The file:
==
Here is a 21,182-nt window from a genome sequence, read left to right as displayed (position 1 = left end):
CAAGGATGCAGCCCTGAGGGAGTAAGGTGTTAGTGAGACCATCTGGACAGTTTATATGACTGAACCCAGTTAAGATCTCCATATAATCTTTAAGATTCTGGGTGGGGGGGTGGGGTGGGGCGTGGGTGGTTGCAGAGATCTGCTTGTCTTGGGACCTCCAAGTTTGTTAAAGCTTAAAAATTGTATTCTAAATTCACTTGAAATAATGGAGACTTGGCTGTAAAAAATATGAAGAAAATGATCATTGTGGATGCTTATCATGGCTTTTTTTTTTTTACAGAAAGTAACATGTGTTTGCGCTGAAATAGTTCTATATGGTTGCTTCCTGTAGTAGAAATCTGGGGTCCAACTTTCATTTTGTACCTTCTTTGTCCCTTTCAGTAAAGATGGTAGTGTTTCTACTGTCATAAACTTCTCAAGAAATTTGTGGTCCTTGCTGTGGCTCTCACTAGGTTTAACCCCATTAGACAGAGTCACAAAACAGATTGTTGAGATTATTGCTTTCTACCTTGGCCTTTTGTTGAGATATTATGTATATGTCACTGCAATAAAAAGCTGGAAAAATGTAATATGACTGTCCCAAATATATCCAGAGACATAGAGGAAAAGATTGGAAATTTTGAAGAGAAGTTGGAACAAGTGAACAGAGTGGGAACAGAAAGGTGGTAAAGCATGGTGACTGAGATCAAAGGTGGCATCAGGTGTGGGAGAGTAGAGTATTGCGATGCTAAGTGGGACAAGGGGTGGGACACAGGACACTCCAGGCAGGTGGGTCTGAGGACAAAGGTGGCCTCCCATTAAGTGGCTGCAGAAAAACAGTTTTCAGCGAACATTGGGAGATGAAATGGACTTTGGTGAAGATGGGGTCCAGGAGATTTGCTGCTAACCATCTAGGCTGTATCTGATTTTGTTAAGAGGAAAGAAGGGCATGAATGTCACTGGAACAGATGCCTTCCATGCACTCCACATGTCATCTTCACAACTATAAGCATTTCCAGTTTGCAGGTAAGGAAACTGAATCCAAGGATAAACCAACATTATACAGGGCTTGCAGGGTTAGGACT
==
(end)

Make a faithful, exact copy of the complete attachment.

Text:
Here is a 21,182-nt window from a genome sequence, read left to right as displayed (position 1 = left end):
CAAGGATGCAGCCCTGAGGGAGTAAGGTGTTAGTGAGACCATCTGGACAGTTTATATGACTGAACCCAGTTAAGATCTCCATATAATCTTTAAGATTCTGGGTGGGGGGGTGGGGTGGGGCGTGGGTGGTTGCAGAGATCTGCTTGTCTTGGGACCTCCAAGTTTGTTAAAGCTTAAAAATTGTATTCTAAATTCACTTGAAATAATGGAGACTTGGCTGTAAAAAATATGAAGAAAATGATCATTGTGGATGCTTATCATGGCTTTTTTTTTTTTACAGAAAGTAACATGTGTTTGCGCTGAAATAGTTCTATATGGTTGCTTCCTGTAGTAGAAATCTGGGGTCCAACTTTCATTTTGTACCTTCTTTGTCCCTTTCAGTAAAGATGGTAGTGTTTCTACTGTCATAAACTTCTCAAGAAATTTGTGGTCCTTGCTGTGGCTCTCACTAGGTTTAACCCCATTAGACAGAGTCACAAAACAGATTGTTGAGATTATTGCTTTCTACCTTGGCCTTTTGTTGAGATATTATGTATATGTCACTGCAATAAAAAGCTGGAAAAATGTAATATGACTGTCCCAAATATATCCAGAGACATAGAGGAAAAGATTGGAAATTTTGAAGAGAAGTTGGAACAAGTGAACAGAGTGGGAACAGAAAGGTGGTAAAGCATGGTGACTGAGATCAAAGGTGGCATCAGGTGTGGGAGAGTAGAGTATTGCGATGCTAAGTGGGACAAGGGGTGGGACACAGGACACTCCAGGCAGGTGGGTCTGAGGACAAAGGTGGCCTCCCATTAAGTGGCTGCAGAAAAACAGTTTTCAGCGAACATTGGGAGATGAAATGGACTTTGGTGAAGATGGGGTCCAGGAGATTTGCTGCTAACCATCTAGGCTGTATCTGATTTTGTTAAGAGGAAAGAAGGGCATGAATGTCACTGGAACAGATGCCTTCCATGCACTCCACATGTCATCTTCACAACTATAAGCATTTCCAGTTTGCAGGTAAGGAAACTGAATCCAAGGATAAACCAACATTATACAGGGCTTGCAGGGTTAGGACT